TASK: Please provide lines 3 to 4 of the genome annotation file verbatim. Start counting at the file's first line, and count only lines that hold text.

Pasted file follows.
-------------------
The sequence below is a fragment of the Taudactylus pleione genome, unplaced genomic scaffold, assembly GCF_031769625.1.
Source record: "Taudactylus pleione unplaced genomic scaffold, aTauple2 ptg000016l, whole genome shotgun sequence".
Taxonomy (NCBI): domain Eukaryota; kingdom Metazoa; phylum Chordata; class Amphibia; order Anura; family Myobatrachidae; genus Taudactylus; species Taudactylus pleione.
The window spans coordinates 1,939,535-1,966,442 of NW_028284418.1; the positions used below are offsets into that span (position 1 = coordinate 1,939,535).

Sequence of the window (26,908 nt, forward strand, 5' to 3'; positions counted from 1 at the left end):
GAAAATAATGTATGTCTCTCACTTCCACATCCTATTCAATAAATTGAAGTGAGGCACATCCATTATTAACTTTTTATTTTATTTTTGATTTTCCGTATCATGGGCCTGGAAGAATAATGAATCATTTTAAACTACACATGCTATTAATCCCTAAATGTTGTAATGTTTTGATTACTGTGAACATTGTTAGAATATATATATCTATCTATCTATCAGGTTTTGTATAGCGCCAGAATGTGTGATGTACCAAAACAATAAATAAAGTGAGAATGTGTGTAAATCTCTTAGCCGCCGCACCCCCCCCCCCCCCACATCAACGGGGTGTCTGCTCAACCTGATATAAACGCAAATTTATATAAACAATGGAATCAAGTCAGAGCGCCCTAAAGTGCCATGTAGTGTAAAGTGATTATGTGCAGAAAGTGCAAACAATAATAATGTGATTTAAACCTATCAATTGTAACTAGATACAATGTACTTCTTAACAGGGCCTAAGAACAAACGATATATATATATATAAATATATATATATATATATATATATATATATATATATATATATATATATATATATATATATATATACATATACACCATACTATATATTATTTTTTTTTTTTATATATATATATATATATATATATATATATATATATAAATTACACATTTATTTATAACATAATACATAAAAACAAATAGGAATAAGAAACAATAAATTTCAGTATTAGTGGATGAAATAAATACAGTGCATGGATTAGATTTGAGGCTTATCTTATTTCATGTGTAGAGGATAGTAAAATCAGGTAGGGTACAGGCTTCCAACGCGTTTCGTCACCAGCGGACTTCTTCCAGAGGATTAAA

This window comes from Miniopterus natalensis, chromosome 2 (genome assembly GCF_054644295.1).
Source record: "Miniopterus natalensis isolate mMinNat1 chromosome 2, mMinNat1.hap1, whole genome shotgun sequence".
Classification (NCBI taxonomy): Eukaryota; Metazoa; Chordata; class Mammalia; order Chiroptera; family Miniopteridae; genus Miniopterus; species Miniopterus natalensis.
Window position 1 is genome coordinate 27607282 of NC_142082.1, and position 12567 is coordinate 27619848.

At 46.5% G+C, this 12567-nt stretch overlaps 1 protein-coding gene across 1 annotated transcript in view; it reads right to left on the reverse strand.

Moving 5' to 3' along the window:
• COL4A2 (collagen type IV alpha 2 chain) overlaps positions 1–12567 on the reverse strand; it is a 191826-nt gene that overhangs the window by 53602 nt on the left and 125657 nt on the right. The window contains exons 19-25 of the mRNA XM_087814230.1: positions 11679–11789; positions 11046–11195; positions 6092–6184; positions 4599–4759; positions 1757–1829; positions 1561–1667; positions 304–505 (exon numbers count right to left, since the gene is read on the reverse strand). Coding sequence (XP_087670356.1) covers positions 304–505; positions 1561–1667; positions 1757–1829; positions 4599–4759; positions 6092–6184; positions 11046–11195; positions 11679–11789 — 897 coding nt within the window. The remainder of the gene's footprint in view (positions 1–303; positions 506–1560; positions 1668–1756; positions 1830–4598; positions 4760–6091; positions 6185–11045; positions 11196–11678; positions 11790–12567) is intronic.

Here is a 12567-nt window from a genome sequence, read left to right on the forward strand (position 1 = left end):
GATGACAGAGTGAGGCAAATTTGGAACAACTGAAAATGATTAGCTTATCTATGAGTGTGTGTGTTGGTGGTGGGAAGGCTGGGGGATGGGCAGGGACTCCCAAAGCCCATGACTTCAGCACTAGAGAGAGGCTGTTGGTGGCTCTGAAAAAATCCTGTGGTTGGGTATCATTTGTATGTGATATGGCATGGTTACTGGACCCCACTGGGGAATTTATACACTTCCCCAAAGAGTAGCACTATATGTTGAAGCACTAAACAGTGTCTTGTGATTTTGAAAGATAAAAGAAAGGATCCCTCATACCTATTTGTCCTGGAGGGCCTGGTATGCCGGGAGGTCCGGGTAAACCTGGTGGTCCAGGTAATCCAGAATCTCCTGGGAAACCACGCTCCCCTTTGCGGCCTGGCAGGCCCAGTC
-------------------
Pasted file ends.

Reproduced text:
Taxonomy (NCBI): domain Eukaryota; kingdom Metazoa; phylum Chordata; class Amphibia; order Anura; family Myobatrachidae; genus Taudactylus; species Taudactylus pleione.
The window spans coordinates 1,939,535-1,966,442 of NW_028284418.1; the positions used below are offsets into that span (position 1 = coordinate 1,939,535).